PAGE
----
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  1. Brian Sabean clearly agrees. Pence, Sandoval, Uribe, Nady… The list goes on.

    Comment by KH — January 22, 2013 @ 2:02 pm

  2. Sadly, this.

    Comment by Nivra — January 22, 2013 @ 2:08 pm

  3. Interesting. I’ve always been interested in player archetypes. I wonder if having a lineup of similar hitters vs diverse “types” changes productivity. For example, you might get in a rhythm with a patient team of pounding the zone to get ahead of them. Where you might have trouble if you are constantly switching up your strategy. I know it might sound weird, but muscle memory and repetition are huge in baseball.

    Comment by Antonio bananas — January 22, 2013 @ 2:24 pm

  4. I would be really interested to know what differentiates the Phillips, Pudges, Pences, and Sandovals of baseball from the Youngs, Boeschs, Diazes, and Nadys of baseball. Is there a common trait that makes up for the former groups lack of plate discipline? Or maybe they are more well rounded players (no pun intended with Sandoval)? Or maybe they have one defining strength?

    Comment by Cody — January 22, 2013 @ 3:02 pm

  5. Not sadly this at all. Got the rings to prove it. If everybody is after the OBP fueled moneyball ideal, then there is gold in them thar hills. Giants grabbed an undervalued commodity on the cheap and ran with it. Juan Uribe is a great #6 hitter utility guy. Sandoval is a stone cold hero. Pence did his job when it counted most, and sure, lets yuk up ribeyes, but he got the runs home. Nady… well OK. You gots to kiss a couple frogs from time to time.

    Comment by Shankbone — January 22, 2013 @ 3:04 pm

  6. Great article Eno. I love me some Brandon Phillips, and the guys caught in your troll are among my favorites: Sandoval Pence and Uribe as well as Adam Jones. Like I said upthread, as a #6 hitter, hacking away isn’t the worst thing to do. It takes a village, and the Giants have Posey (and Burrell in 2010) to do it all. I’d hope that the Gints front office could talk with Mr. Bochy about skipping Belt to the 5 spot and let Pence take his hacks with some more runners on base, but that’s just a little nitpick on my part. Sandoval is a unique character. There really isn’t any good way to pitch him, especially when he gets hot.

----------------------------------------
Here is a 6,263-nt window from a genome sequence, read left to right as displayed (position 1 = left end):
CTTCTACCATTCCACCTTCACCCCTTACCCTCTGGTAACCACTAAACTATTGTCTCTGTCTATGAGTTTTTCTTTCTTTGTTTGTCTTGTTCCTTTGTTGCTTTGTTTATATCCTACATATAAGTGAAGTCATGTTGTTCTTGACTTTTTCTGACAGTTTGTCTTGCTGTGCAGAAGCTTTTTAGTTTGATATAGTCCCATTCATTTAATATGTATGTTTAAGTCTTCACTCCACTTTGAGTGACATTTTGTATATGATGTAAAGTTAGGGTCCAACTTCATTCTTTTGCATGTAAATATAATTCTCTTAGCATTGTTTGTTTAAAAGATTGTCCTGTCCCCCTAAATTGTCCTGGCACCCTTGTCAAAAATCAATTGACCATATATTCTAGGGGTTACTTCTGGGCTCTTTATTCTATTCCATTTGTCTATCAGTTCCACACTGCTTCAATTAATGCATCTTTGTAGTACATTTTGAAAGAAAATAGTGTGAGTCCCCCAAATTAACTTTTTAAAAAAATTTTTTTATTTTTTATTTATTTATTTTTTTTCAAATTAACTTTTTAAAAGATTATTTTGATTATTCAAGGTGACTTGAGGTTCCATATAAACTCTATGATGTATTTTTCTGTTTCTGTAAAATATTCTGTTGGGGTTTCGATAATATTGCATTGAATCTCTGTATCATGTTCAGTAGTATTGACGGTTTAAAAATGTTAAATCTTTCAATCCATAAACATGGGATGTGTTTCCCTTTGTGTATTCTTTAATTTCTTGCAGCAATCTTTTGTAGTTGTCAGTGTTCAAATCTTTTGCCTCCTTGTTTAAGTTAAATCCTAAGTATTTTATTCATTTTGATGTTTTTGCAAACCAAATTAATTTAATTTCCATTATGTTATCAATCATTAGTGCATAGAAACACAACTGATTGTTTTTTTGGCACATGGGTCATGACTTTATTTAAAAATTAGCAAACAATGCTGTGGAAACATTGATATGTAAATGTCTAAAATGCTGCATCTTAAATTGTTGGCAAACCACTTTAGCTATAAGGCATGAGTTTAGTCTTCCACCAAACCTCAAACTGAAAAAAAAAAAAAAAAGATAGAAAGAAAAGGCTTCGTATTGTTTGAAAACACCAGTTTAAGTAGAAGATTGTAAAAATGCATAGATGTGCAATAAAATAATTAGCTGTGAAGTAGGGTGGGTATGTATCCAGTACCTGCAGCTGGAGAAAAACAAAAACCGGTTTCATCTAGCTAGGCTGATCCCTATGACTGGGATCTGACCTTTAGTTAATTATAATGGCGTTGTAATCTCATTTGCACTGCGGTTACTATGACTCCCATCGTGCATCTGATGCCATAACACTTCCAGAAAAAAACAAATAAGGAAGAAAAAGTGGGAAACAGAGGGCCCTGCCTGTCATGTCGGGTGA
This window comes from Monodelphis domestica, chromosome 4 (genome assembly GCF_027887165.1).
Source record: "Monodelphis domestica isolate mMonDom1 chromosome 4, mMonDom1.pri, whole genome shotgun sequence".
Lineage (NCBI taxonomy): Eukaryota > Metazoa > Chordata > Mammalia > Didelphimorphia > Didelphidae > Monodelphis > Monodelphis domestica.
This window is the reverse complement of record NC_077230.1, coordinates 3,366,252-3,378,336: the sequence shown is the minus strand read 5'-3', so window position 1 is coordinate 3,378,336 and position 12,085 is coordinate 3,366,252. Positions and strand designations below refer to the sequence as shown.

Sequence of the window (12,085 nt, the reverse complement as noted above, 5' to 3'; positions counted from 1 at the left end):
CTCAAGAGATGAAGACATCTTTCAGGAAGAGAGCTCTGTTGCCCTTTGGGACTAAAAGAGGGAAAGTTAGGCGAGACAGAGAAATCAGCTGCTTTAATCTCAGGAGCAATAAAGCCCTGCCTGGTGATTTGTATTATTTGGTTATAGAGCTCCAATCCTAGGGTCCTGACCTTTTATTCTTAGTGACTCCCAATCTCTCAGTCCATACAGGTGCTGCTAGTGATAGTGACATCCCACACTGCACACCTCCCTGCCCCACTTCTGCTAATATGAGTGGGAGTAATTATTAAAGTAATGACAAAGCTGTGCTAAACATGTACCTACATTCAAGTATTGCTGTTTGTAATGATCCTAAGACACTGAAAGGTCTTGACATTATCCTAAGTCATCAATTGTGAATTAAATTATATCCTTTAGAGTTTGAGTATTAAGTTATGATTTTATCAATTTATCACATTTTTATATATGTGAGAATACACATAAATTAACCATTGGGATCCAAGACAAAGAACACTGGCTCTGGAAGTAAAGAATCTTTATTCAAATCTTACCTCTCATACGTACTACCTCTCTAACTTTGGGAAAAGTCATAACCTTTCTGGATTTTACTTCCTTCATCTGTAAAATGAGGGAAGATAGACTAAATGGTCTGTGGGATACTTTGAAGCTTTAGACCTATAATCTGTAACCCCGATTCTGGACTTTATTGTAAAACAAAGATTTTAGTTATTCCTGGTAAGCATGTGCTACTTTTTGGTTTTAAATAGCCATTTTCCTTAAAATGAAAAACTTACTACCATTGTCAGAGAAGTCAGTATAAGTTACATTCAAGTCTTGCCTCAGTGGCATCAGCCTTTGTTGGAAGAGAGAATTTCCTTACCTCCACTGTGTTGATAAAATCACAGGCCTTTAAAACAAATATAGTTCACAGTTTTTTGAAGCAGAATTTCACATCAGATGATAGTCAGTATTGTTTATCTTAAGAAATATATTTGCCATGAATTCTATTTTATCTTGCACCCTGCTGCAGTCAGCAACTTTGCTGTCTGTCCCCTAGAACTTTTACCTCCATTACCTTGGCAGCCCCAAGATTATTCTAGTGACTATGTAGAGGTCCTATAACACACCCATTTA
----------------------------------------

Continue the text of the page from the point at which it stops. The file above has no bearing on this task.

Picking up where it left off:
Comment by Shankbone — January 22, 2013 @ 3:07 pm

  7. Phillips fell flat on his face the year after his cup of coffee in 2002, rebounded with a very solid AAA campaign in 2004, and then stunk again in 2005. I can think of a lot of plausible scenarios to explain his career arc with the Indians besides them not being willing to give a free swinger a real second chance.

    Comment by Sparkles Peterson — January 22, 2013 @ 3:21 pm

  8. Those rings prove that he has an elite rotation that got hot at the right time. Nothing else.

    Comment by YanksFanInBeantown — January 22, 2013 @ 5:50 pm

  9. The standard got lucky/can’t build an offense rag. Well, the Giants went 12th in the majors in runs scored, 5th in BA, 8th in OBP and a miserly 18th in SLG. Pitching they got 7th in ERA, 6th in QS, 13th in WHIP and 8th in BAA. I’ll just go pre-emptive on the inevitable Melky Cabrera reference, they went 30-15 without him, and had no problems scoring runs. Went on a nice rampage to end the year as well.

    Hackers have a place, along with 3 true outcome and the elite hitters. The Giants are building a nice offensive core, and are getting set to compete for years, starting with next years title defense.

    Comment by Shankbone — January 22, 2013 @ 6:47 pm

  10. Exactly. Between 2002 and 2005 there was no good reason to believe that Phillips would be a legit major leaguer other than hope his potential panned out. The Indians gave him plenty of chances. He just had some growing up to do, and the kick in the rear that being DFA-ed is was seemingly just the thing that did it.